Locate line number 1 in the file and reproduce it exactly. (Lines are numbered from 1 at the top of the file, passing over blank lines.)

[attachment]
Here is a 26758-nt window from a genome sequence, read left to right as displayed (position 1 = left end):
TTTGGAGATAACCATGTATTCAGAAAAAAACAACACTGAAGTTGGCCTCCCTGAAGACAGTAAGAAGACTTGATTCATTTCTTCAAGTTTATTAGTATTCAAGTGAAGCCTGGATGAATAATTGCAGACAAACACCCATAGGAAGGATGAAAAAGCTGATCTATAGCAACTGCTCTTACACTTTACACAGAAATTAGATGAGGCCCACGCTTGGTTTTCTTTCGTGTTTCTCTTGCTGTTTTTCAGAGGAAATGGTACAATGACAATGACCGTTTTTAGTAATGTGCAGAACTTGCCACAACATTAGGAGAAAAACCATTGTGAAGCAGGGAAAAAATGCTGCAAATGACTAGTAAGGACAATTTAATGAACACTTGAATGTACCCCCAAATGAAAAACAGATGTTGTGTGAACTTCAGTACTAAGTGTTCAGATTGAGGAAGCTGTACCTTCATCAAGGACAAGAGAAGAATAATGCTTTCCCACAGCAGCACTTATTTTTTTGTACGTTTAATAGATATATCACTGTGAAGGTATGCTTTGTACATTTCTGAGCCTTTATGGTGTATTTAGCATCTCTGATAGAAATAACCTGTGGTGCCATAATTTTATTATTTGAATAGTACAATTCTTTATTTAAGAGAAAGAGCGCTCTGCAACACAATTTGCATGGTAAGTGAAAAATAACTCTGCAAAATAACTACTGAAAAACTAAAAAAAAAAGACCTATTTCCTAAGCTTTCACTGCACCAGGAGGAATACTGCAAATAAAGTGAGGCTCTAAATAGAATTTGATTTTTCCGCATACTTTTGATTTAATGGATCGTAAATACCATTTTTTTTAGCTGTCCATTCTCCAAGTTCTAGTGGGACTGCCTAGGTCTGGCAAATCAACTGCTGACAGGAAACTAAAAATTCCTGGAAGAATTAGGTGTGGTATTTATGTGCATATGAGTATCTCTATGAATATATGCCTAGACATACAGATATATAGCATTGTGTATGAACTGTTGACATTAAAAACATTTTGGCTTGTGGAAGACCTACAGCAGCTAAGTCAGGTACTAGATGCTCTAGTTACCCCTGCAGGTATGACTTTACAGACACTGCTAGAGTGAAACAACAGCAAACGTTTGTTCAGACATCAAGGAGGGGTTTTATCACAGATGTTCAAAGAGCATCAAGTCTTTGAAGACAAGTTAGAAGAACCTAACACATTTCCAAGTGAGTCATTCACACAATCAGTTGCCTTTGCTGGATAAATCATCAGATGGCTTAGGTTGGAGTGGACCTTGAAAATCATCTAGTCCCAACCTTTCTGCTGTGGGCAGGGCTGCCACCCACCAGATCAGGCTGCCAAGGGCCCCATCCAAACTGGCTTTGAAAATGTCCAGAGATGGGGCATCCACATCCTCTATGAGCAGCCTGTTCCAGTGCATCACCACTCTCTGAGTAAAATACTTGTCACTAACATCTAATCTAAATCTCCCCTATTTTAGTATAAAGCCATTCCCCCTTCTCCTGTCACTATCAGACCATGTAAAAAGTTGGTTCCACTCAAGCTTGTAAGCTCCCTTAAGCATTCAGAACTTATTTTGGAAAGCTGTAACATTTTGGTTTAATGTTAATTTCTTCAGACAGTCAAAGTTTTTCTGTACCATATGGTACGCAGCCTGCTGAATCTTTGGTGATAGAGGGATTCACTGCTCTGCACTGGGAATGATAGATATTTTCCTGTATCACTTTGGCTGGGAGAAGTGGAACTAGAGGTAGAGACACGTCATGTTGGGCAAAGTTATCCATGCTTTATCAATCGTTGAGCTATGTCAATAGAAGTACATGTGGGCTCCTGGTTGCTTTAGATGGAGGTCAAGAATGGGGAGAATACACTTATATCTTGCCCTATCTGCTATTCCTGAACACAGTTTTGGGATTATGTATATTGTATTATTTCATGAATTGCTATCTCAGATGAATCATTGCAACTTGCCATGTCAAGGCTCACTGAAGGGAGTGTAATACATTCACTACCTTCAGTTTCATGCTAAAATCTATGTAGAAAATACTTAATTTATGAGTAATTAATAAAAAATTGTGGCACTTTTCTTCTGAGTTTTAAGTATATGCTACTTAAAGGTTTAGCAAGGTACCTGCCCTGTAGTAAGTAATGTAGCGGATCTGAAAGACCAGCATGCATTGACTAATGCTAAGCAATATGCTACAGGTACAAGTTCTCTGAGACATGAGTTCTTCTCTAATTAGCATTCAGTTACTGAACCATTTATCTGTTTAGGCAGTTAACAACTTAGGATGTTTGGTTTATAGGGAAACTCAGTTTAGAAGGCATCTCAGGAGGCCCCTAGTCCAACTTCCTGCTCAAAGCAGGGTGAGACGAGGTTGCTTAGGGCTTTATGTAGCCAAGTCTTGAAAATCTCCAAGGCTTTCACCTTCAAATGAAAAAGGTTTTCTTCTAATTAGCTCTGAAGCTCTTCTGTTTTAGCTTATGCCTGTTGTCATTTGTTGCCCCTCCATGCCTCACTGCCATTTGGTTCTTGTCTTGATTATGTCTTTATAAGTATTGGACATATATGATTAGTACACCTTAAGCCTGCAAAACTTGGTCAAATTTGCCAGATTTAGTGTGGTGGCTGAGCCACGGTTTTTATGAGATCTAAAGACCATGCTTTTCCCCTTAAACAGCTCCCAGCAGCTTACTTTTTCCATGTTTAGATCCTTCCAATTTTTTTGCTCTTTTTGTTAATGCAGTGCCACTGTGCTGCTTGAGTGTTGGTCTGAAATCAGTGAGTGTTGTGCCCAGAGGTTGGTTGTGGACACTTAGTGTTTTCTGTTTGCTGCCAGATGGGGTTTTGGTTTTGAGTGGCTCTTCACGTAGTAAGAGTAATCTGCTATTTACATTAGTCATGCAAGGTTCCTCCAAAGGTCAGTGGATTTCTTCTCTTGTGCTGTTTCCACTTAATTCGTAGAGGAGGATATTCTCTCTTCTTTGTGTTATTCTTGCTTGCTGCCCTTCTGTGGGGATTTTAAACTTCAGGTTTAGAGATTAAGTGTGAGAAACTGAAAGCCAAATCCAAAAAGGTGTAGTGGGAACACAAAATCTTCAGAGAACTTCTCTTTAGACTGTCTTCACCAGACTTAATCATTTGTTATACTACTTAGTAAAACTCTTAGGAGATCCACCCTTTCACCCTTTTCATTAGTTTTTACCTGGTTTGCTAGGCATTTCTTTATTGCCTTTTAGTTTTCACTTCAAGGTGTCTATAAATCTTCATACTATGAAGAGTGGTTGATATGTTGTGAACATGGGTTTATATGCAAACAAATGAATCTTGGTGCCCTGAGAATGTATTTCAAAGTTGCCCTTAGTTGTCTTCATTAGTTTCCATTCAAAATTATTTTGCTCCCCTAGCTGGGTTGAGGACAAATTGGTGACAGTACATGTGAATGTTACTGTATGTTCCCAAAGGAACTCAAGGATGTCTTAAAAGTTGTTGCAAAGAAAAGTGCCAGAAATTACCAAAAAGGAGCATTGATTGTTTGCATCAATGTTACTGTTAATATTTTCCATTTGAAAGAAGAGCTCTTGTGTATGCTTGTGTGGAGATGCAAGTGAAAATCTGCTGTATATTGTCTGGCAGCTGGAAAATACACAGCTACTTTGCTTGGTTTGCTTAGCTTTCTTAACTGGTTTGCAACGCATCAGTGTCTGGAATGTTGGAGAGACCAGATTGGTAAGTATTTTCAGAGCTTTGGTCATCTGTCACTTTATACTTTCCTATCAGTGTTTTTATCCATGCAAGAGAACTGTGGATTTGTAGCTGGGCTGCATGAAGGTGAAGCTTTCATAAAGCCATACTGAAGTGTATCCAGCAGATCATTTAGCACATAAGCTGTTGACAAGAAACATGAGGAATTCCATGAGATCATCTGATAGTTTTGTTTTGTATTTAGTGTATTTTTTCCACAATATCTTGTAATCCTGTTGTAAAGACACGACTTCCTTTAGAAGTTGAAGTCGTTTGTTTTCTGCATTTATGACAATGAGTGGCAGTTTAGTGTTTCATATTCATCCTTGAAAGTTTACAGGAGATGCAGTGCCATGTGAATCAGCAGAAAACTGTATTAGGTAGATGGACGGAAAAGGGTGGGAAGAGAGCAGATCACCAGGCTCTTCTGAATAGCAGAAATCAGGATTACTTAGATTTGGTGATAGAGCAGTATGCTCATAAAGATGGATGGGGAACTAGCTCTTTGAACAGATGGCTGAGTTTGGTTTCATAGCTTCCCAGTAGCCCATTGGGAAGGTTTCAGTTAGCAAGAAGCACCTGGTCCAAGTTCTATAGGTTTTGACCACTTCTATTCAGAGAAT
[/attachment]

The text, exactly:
Here is a 26758-nt window from a genome sequence, read left to right as displayed (position 1 = left end):